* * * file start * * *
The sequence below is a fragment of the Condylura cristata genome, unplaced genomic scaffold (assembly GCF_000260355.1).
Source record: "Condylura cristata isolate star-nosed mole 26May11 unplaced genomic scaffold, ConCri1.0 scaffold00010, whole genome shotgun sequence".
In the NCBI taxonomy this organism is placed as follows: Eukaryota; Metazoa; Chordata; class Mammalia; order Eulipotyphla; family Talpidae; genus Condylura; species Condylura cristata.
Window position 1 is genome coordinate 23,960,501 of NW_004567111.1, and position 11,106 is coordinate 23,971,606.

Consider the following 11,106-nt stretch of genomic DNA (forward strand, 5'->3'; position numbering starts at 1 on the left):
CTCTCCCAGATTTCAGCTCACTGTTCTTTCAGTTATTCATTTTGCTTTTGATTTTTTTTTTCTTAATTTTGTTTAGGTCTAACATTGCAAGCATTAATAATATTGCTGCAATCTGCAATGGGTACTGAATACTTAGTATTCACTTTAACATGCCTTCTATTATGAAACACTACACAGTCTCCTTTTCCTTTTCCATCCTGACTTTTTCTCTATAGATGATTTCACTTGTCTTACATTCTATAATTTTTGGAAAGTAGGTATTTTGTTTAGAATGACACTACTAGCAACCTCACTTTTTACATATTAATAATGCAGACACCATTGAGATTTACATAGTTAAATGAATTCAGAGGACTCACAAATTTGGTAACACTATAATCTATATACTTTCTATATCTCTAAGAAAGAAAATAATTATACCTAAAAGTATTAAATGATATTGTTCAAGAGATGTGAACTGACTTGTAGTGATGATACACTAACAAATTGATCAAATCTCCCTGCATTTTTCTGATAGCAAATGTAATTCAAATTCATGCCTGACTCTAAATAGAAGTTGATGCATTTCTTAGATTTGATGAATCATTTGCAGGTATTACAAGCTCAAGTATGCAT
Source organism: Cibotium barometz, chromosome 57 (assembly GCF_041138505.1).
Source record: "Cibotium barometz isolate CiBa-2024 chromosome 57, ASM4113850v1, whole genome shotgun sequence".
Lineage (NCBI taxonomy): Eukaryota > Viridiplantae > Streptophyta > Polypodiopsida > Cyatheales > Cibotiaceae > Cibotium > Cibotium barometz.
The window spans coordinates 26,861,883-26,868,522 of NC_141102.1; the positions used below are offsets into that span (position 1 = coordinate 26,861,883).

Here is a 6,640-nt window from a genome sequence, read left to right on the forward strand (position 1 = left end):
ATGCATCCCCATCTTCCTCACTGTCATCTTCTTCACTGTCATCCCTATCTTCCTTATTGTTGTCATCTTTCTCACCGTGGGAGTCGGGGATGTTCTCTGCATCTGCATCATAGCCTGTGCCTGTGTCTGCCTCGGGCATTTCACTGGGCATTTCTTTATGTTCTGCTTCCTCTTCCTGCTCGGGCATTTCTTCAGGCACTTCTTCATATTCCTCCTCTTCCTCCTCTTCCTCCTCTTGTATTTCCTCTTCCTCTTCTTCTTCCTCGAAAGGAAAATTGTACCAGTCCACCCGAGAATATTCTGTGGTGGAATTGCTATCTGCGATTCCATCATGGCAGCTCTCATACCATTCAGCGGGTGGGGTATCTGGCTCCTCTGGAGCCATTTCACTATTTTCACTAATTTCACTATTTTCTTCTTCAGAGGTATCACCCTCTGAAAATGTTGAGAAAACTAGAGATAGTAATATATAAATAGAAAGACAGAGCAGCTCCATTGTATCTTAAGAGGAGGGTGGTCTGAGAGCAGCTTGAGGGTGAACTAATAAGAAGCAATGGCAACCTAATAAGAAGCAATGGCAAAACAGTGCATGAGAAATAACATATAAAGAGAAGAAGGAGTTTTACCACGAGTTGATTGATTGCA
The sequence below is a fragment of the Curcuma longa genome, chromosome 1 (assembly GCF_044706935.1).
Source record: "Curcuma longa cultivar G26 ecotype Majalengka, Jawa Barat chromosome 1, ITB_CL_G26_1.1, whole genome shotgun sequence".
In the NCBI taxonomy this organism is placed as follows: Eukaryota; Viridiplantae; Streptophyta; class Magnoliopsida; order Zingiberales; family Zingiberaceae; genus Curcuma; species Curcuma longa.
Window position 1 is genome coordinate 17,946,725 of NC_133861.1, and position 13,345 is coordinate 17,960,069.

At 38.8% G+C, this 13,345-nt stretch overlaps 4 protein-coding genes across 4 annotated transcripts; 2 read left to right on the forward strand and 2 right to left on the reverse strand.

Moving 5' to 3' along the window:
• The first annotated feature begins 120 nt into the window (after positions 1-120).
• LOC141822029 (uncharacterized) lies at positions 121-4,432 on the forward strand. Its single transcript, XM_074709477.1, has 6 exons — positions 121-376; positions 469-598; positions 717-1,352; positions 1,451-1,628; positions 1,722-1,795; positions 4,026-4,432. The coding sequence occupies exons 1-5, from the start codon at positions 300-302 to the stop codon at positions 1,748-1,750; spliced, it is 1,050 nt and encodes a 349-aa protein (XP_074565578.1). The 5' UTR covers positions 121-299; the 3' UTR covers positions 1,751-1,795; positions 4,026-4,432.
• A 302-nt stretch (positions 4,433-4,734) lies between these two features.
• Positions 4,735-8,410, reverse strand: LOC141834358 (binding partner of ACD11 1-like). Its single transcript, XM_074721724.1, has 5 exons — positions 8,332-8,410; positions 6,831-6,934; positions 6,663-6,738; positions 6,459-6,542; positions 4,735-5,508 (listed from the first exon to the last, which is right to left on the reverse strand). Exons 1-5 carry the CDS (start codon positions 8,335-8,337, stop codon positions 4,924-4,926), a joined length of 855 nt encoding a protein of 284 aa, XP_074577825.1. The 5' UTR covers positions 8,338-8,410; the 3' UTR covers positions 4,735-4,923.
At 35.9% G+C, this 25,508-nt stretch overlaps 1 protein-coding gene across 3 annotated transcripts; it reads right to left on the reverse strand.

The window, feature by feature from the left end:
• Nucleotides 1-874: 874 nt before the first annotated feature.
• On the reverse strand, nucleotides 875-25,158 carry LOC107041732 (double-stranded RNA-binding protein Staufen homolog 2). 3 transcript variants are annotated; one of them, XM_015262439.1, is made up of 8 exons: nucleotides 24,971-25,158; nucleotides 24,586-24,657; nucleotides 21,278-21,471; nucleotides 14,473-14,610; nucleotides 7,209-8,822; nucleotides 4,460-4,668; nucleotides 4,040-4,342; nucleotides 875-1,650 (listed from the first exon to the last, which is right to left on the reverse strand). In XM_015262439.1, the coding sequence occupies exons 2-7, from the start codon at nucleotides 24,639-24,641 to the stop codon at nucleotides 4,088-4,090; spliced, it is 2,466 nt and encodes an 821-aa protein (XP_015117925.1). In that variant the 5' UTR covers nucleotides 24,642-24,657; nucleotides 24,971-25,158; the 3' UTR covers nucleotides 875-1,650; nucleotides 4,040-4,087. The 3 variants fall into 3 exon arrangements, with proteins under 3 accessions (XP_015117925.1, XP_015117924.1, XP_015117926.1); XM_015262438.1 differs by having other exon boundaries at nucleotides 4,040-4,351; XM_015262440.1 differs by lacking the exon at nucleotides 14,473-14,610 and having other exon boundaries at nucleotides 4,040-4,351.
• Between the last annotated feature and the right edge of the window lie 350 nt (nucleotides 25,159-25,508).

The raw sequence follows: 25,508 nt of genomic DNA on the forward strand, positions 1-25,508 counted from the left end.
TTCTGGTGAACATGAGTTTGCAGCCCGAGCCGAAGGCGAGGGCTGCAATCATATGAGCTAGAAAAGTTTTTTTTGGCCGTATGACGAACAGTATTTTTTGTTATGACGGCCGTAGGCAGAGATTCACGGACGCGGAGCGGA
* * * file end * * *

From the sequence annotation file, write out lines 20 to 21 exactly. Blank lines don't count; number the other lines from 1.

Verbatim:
• LOC141822029 (uncharacterized) lies at positions 121-4,432 on the forward strand. Its single transcript, XM_074709477.1, has 6 exons — positions 121-376; positions 469-598; positions 717-1,352; positions 1,451-1,628; positions 1,722-1,795; positions 4,026-4,432. The coding sequence occupies exons 1-5, from the start codon at positions 300-302 to the stop codon at positions 1,748-1,750; spliced, it is 1,050 nt and encodes a 349-aa protein (XP_074565578.1). The 5' UTR covers positions 121-299; the 3' UTR covers positions 1,751-1,795; positions 4,026-4,432.
• A 302-nt stretch (positions 4,433-4,734) lies between these two features.